The Mark Lodge proved all immediate success and candidates came forward from Craft Lodges throughout the Midlands. The Lodge also gave Its support to the formation of other Mark Lodges, including the Shakespeare (now No 40); the Bedford (now No. 115),
and the Athol (now No. 174). It actually granted a warrant of Constitution to the Athol Mark Lodge on the 16th June 1862.
In 1863, in consequence of the revision of the numbers of the Craft Lodges, the Howe Lodge received the new number of 587, and the Mark Lodge accordingly adopted the title of the Howe Mark Masters Lodge. No. 587.
In consequence of the refusal of the Grand Lodge of England to recognize the Mark Degree many of the Mark Lodges combined, in 1857, to form a Grand Mark Lodge with Lord Leigh, the Provincial Grand Master of Warwickshire as the first Grand Mark Master. After a number of discussions over more than ten years, the Howe Mark Lodge in 1868 appointed a deputation to wait upon the Howe (Craft) Lodge to obtain approval to the affiliation of the Mark Lodge to thetGrand Mark Lodge. The Craft Lodge appears to have been too busy to see the deputation and there was no further meeting of the Howe Mårk LOdge until March. 1873, when the members passed a formal resolution to affiliate with Grand Mark Lodge. The Worshipful Master informed thee Craft Lodge of this decision and received a reply to the effect that the Mark Lodge only existed to serve the needs of the Craft Lodge and any thought of a separate existence was intolerable. The Mark Lodge was the property of the Craft Lodge and had no power to discuss anything, but only to advance Brethren into the Mark Degree. This snub dealt the Mark Lodge a deathblow and the meeting of April 1873, at which this answer was read is memorable as the last meeting of the Howe Mark Lodge, No. 587.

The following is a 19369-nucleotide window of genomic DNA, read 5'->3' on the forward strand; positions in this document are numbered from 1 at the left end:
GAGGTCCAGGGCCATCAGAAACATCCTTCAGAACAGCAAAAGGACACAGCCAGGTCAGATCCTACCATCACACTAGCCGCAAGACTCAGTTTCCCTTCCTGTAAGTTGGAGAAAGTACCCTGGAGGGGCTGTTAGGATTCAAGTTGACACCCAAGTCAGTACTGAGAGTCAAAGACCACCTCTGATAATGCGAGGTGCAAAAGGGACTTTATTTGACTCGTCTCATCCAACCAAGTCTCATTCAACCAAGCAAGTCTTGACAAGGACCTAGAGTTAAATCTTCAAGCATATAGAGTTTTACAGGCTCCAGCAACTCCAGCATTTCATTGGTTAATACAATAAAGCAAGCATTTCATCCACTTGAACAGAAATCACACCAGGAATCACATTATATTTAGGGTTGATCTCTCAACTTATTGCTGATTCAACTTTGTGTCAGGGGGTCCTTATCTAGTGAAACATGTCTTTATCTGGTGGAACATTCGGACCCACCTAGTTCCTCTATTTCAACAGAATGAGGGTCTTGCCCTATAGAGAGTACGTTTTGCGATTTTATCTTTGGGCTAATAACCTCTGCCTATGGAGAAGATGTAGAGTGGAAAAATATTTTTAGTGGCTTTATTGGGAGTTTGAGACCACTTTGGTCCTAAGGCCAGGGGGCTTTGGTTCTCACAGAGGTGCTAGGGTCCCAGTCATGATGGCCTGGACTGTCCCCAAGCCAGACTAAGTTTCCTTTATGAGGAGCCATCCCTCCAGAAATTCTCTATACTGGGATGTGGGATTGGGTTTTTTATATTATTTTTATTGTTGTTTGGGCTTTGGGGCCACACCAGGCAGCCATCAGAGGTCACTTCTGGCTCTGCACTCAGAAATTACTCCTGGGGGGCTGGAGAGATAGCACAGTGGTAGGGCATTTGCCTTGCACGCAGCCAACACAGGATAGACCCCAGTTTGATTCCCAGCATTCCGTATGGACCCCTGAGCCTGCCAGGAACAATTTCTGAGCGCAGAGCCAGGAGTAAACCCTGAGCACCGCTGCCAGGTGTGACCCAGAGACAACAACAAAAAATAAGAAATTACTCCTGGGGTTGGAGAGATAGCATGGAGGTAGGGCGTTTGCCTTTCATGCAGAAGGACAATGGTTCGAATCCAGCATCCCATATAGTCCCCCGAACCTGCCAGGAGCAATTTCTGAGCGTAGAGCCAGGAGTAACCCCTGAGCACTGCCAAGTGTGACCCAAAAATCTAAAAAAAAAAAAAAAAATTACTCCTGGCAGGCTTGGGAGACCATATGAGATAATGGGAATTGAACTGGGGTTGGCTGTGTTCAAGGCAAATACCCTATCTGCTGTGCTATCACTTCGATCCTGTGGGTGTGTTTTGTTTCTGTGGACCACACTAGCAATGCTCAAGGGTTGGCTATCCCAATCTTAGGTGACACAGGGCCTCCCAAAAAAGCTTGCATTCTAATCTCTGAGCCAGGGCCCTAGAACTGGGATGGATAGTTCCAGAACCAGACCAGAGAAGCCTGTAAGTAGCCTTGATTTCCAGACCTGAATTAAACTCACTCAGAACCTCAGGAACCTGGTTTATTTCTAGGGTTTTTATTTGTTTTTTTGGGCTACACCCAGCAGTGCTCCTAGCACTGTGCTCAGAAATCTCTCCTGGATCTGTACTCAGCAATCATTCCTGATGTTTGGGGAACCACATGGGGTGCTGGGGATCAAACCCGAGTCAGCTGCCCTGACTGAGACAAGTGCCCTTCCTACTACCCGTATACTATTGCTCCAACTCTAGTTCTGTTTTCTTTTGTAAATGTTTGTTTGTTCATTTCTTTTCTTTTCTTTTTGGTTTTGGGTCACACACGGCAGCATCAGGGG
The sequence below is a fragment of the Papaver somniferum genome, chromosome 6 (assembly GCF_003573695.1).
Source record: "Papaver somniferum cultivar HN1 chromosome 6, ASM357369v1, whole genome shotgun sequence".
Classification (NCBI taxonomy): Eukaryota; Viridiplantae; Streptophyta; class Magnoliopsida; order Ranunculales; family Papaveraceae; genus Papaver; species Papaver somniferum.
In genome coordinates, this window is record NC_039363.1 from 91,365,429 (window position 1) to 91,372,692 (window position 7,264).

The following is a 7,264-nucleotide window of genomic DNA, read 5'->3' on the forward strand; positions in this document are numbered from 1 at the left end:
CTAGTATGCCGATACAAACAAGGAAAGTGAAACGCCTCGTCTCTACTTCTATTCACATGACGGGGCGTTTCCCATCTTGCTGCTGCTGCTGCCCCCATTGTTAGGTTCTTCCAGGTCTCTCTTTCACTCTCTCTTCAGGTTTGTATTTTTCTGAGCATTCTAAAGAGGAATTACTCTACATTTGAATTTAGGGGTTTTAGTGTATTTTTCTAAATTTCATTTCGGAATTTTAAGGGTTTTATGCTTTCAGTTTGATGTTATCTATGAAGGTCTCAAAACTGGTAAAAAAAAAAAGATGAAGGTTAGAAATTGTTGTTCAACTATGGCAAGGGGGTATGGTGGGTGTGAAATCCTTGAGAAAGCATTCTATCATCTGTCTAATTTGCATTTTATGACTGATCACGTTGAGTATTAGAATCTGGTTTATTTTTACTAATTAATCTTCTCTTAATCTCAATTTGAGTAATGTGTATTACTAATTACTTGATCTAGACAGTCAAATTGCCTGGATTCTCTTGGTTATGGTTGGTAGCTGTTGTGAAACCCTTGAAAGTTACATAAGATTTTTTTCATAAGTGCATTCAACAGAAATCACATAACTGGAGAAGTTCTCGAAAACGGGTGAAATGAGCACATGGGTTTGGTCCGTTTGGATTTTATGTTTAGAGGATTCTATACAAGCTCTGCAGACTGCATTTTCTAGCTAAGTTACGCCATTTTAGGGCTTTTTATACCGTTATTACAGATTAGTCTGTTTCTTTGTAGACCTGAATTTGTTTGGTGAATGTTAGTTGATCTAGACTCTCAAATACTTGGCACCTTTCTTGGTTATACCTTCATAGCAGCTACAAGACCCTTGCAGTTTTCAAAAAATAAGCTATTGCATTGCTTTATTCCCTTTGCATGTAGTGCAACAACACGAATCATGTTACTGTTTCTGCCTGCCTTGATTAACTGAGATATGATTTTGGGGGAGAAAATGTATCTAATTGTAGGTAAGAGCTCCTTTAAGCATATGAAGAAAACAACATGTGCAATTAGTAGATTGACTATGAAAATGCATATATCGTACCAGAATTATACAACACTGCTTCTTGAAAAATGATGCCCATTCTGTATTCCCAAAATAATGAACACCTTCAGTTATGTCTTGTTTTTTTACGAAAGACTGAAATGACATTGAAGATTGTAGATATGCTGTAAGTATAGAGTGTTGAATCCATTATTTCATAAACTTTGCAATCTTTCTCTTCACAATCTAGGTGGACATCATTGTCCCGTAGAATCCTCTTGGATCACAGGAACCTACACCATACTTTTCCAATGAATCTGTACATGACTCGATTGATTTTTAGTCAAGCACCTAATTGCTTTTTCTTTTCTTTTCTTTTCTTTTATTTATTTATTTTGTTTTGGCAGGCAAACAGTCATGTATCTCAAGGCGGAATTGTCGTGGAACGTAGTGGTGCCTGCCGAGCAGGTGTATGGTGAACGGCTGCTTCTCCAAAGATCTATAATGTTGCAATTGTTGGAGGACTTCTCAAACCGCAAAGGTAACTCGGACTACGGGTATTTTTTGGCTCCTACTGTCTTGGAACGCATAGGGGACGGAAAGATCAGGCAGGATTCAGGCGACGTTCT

During the next five years the former members of the Lodge retained their loyalty and affection for their old Lodge and Worked steadily to achieve its revival. At length, on 29th January 1878, a meeting of the Provincial Grand Mark Lodge was held at which the Howe Mark Lodge was re-constituted as a Time Immemorial Lodge under the Grand Mark Lodge. R.W.Bro. Isaac Hawker Bedford, a founder of the Lodge and Provincial Grand Master in the Mark Degree for Staffordshire and Warwickshire, became the first Worshipful Master under the new warrant. So, after perishing in the flames of fraternal strife the Howe Mark Lodge, Time Immemorial, rose like a phoenix from the ashes of its former self, reconstituted and rejuvenated, and took its rightful place at the head of the Province where we trust, it will ever remain.